During the Day 11 hearing on a batch of petitions challenging the abrogation of Article 370 in the context of the erstwhile state of Jammu and Kashmir, Chief Justice of India DY Chandrachud highlighted the impact of Article 35A on the fundamental rights of the people of Jammu and Kashmir. The remarks were made in response to arguments put forth by Solicitor General Tushar Mehta, who was defending the abrogation of Article 370.
Chief Justice Chandrachud noted that while the 1954 order applied Part 3 of the Indian Constitution to Jammu and Kashmir, Article 35A introduced exceptions that took away certain fundamental rights. He emphasized that Article 35A created exceptions in areas such as employment under the state government, acquisition of immovable properties, and settlement in the state. By doing so, Article 35A virtually took away fundamental rights guaranteed by Article 16(1), Article 19(1)(f), Article 31, and the right to settle in the state under Article 19(1)(a).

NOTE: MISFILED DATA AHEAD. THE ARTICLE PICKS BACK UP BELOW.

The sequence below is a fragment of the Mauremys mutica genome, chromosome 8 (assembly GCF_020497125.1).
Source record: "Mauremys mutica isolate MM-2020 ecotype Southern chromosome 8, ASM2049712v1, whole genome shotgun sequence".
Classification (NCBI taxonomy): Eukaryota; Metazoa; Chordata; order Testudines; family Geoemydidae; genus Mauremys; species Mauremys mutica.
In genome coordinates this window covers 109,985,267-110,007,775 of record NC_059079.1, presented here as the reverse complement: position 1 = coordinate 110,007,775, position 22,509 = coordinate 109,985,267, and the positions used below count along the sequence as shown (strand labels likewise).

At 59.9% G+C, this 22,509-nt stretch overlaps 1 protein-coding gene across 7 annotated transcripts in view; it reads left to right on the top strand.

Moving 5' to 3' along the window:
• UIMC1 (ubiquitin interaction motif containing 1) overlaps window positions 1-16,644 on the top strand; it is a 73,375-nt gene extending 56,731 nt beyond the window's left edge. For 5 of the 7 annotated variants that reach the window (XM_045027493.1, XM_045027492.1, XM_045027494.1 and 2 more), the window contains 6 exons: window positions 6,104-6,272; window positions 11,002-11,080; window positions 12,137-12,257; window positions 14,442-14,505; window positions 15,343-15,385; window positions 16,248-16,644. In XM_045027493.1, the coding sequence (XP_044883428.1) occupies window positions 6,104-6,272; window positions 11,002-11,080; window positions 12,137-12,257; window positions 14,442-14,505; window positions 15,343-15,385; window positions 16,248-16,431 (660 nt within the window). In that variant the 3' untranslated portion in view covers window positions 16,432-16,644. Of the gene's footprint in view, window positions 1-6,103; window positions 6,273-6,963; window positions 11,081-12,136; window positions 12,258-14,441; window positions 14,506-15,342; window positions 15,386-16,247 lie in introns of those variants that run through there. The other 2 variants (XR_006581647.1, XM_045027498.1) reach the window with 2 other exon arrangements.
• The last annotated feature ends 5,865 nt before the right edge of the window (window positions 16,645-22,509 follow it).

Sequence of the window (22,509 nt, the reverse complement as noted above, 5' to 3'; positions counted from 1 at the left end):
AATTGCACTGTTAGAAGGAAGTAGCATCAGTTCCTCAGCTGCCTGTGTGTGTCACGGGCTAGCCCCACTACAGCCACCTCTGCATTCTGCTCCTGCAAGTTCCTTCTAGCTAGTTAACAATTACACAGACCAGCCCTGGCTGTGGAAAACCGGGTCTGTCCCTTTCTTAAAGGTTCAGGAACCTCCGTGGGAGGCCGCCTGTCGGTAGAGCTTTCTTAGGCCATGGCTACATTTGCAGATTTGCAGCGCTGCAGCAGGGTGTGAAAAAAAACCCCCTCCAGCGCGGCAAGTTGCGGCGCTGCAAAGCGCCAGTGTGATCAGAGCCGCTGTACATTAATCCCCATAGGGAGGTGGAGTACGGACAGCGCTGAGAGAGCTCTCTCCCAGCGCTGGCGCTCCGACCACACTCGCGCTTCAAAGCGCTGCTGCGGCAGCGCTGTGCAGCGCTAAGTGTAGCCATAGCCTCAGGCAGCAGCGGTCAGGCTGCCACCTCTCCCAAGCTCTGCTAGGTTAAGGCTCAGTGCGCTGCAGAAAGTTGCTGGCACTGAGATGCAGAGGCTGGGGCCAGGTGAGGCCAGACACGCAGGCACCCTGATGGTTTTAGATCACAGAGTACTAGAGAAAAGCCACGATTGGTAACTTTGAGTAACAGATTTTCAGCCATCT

Solicitor General Mehta argued that the abrogation of Article 370 had positive effects on the progress and development of Jammu and Kashmir. He highlighted that removing Article 35A brought the people of Jammu and Kashmir at par with other citizens of the country. He mentioned the increase in investments and tourism, leading to employment generation in the region.
Mehta also justified the abrogation by stating that it was a well-considered administrative decision, taking into account factors like sovereignty and national security issues. He explained that the abrogation was not a hasty decision but was made with careful consideration.
The hearing also discussed other aspects related to the abrogation, such as the conversion of Ladakh into a Union Territory and the application of Article 356 (President’s rule) beyond the maximum tenure of three years. The hearing remained inconclusive and was set to continue on the following day.